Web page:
pastors face extraordinary pressures these days.
A crumbling culture and
overwhelmingly deep and complex needs among people place
enormous demands on pastors to be spiritual guides,
community resource liaisons, and pastoral counselors.
People in the pews constantly compare the preaching
performance with their favorite TV preachers or their
iPod downloads and web-based resources.
church pastors must wear multiple hats-budget
specialists, event organizers, staff managers, and
recruiters. They work mostly with volunteers, which
can be like herding cats. And ideally, in the minds of
the congregation, they should be able to write
beautifully, speak eloquently, present themselves
authentically (but never weary or irritable) and work
smoothly with the Board. They should be on-call 24/7,
have "just the right word" for every conceivable
situation, and model the perfectly ripe fruit of the
you're a pastor, you know this is just the tip of the
iceberg. Only the called would accept this vocation and
could possibly survive it. In our day, many
Barbara Brown Taylor highlights another facet of
ministry that adds to pastoral pressure. She brings the
unspoken into the light.
"While I knew plenty
of clergy willing to complain about high expectations
and long hours, few of us spoke openly about the toxic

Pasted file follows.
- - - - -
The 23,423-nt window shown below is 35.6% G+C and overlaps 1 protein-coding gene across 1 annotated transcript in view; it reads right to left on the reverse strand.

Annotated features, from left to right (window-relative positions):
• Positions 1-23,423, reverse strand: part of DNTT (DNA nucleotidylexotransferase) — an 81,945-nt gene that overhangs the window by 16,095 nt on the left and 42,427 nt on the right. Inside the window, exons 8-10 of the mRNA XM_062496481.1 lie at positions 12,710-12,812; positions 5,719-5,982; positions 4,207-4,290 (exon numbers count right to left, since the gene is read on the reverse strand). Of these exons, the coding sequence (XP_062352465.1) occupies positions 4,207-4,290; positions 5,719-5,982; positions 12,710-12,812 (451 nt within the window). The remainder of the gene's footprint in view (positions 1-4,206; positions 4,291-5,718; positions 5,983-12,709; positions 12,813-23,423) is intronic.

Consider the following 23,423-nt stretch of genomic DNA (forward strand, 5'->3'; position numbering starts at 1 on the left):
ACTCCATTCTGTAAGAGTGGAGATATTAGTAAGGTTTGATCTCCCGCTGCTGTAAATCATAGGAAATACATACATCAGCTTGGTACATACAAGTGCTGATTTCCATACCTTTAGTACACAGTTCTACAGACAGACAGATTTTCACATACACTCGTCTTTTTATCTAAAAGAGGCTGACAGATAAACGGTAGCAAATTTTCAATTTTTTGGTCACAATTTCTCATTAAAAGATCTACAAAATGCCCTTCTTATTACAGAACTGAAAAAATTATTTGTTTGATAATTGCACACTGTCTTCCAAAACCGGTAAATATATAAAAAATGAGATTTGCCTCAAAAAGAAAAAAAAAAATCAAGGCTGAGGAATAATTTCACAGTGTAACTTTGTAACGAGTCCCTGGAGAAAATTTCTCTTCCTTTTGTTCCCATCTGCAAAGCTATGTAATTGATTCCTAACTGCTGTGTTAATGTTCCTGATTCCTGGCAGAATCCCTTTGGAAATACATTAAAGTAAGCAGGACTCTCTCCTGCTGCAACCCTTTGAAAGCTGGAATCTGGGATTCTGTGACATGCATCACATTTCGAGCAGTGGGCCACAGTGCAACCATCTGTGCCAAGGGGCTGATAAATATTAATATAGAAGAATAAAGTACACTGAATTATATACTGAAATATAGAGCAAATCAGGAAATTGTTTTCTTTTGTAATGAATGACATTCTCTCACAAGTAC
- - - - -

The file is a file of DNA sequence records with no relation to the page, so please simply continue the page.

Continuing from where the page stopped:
effects of being identified as the holiest person in a
congregation. Whether this honor was conferred by those
who recognized our gifts for ministry or was simply
extended by them as a professional courtesy, it was
equally hard on the honorees. Those of us who believed
our own press developed larger-then-life swaggers and
embarrassing patterns of speech, while those who did not
suffered lower-back pain and frequent bouts of
sleeplessness. Either way, we were deformed.
"We were not God, but
we spent so much time tending the God-place in people's
lives that it was easy to understand why someone might
get us confused. As Christians, we were especially
vulnerable, since our faith turned on the story of a
divine human being. Those who became ordained were not
presented with Moses or Miriam as our models, so that we
could imagine ourselves as flawed human beings still
willing to lead people through the wilderness. We were
not presented with Peter or Mary Magdalene as our
models, so that we could imagine ourselves as imperfect
disciples still able to serve at our Lord's right hand.
Instead, we were called to fill in for Jesus at the
communion table, standing where he once stood and saying
what he once said. We were called to preach his gospel
and feed his sheep. We were, in other words, presented
with Jesus himself as our model, so that most of us
could only imagine ourselves disappointing everyone in
our lives from God on down.
The common pastoral ministry
has uncommon demands. While we cannot modify the
expectations of all the people all the time, we might be
wise to modify the perspective we have of ourselves.
Jesus calls us to be His
servants not His surrogates. Perhaps even Thomas would
be a worthy exemplar for us.
May the Lord grant you
sufficient grace and strength for every demand this